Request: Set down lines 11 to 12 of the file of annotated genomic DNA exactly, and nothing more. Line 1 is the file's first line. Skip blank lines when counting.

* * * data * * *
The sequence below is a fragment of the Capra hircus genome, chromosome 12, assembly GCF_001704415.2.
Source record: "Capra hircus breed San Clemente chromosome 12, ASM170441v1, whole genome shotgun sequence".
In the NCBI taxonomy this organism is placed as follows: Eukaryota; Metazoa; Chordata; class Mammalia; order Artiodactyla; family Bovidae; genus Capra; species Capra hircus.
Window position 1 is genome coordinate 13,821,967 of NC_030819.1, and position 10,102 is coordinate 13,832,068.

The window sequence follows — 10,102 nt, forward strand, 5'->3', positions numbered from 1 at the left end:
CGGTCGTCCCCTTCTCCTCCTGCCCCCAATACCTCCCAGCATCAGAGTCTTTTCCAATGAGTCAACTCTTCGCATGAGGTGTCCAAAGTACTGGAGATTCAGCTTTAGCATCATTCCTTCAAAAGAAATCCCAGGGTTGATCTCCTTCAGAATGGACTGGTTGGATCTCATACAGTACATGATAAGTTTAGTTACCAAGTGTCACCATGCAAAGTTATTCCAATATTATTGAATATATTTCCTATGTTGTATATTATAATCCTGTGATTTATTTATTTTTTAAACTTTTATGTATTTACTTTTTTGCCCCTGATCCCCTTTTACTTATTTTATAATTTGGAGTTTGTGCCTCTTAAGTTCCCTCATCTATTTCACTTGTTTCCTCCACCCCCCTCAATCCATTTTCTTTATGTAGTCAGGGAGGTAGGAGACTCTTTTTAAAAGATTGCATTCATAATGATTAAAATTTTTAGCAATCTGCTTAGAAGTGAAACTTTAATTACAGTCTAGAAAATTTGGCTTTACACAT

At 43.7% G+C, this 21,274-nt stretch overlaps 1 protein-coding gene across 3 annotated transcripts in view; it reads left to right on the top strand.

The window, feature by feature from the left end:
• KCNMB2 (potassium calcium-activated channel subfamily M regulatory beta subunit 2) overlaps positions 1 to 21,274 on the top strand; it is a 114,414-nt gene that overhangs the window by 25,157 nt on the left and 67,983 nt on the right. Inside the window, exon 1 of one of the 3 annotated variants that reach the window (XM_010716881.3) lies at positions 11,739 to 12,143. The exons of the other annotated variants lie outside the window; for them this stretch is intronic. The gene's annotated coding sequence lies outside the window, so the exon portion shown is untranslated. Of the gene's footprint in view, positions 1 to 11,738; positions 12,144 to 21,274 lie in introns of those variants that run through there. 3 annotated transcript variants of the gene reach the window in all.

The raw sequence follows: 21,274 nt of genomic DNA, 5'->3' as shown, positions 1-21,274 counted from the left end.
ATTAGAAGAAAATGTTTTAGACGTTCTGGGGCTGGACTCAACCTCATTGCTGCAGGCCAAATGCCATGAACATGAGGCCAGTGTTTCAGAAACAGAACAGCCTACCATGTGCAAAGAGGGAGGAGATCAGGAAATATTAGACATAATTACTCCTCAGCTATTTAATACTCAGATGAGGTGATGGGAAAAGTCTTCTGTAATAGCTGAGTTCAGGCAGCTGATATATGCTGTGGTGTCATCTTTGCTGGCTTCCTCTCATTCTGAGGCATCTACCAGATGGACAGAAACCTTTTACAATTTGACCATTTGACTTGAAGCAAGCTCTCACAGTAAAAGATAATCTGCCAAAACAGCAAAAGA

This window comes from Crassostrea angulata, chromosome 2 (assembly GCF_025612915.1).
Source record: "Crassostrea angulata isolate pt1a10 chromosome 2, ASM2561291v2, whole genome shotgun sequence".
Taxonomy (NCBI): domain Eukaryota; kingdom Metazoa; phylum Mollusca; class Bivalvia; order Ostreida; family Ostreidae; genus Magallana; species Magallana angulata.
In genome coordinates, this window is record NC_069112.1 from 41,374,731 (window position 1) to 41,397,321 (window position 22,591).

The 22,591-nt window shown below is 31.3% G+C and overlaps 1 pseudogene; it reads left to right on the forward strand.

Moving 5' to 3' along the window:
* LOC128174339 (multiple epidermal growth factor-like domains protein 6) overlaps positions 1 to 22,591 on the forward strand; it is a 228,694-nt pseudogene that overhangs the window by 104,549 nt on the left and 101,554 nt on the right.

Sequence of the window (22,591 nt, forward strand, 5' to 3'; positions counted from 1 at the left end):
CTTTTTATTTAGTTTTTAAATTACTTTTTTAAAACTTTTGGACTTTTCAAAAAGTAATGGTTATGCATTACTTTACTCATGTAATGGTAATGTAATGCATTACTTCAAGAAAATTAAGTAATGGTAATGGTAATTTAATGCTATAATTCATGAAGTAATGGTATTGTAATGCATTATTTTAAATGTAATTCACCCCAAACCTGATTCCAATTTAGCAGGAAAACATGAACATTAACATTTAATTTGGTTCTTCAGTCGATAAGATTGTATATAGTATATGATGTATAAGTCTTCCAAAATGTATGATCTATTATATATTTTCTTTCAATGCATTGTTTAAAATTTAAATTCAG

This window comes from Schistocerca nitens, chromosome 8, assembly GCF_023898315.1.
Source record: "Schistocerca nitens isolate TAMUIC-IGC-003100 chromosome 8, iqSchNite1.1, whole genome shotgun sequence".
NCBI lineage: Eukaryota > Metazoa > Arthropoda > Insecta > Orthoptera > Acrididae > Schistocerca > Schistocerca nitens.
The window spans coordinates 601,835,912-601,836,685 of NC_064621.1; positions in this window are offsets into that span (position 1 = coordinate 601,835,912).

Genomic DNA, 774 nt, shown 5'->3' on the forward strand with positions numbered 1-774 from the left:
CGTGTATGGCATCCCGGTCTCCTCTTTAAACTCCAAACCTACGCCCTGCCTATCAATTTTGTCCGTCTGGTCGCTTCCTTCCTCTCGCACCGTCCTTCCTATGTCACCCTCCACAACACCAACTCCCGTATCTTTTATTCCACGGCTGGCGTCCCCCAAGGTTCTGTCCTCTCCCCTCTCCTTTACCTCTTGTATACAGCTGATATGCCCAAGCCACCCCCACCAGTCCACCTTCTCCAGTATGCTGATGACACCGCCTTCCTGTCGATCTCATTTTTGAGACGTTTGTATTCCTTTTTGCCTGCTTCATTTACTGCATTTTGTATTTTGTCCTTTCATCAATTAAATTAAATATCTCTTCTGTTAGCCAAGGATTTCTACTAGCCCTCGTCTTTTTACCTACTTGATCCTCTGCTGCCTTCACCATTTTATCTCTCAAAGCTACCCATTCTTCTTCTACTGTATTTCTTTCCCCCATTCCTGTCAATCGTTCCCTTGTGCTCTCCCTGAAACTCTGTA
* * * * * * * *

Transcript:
ATTAGAAGAAAATGTTTTAGACGTTCTGGGGCTGGACTCAACCTCATTGCTGCAGGCCAAATGCCATGAACATGAGGCCAGTGTTTCAGAAACAGAACAGCCTACCATGTGCAAAGAGGGAGGAGATCAGGAAATATTAGACATAATTACTCCTCAGCTATTTAATACTCAGATGAGGTGATGGGAAAAGTCTTCTGTAATAGCTGAGTTCAGGCAGCTGATATATGCTGTGGTGTCATCTTTGCTGGCTTCCTCTCATTCTGAGGCATCTACCAGATGGACAGAAACCTTTTACAATTTGACCATTTGACTTGAAGCAAGCTCTCACAGTAAAAGATAATCTGCCAAAACAGCAAAAGA

This window comes from Crassostrea angulata, chromosome 2 (assembly GCF_025612915.1).